Takamura’s challenging, genre-confounding epic offers a sweeping view of contemporary Japan in all its complexity.

LADY JOKER, VOLUME 1

A daring kidnapping-and-extortion plot has deep roots in the aftermath of World War II.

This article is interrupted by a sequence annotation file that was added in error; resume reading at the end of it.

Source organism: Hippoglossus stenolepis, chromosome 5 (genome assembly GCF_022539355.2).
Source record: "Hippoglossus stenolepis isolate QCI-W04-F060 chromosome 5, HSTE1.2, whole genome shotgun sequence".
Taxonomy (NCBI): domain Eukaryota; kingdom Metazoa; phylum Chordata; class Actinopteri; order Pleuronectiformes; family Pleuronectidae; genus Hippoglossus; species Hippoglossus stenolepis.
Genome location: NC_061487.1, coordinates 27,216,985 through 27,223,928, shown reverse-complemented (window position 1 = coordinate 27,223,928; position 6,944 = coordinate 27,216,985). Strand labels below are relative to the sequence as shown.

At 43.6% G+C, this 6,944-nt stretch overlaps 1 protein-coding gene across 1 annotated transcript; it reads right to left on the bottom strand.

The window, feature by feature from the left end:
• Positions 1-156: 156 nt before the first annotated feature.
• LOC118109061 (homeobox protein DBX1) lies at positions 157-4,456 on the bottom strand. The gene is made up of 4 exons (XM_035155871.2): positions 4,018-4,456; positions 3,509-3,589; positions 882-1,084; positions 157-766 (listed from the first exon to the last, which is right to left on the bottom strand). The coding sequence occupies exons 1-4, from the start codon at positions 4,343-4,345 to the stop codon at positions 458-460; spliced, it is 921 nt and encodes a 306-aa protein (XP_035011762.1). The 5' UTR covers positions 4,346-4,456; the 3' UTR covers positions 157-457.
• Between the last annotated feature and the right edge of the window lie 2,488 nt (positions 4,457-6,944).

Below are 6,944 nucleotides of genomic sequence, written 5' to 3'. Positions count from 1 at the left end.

Takamura uses a sensational high-profile crime from 1984 as the foundation for a layered examination of Japan’s current social and economic inequities. In 1947, 40 employees of Kanagawa’s Hinode Beer factory quit their jobs over serious health problems whose origins they traced to the factory. Seiji Okamura, one of them, wrote a lengthy letter explaining the situation. In the ensuing decades, a handful of other people from various walks of life—a pharmacy owner, a police detective, a truck driver, a credit union worker, a lathe operator—experience maladies or observe problems in their loved ones that they blame on the factory. After their common love of horse racing brings them together, their plan evolves slowly over years of sharing personal details and nursing their common grievance against Hinode’s criminality. The first third of the story follows all of the men. Takamura’s decision to make them a socio-economic cross section provides depth and texture when the focus becomes more pointed. Okamura, who's the younger brother of the pharmacist, enters a nursing home in 1990. His death triggers a plan that the men had only discussed as a kind of game. Hinode’s president, Kyosuke Shiroyama, is kidnapped but then released. A more elaborate scheme plays out as a giant chess game, tracked by a colorful police team. The tale ends on a cliffhanger—the resolution will have to wait for Volume 2.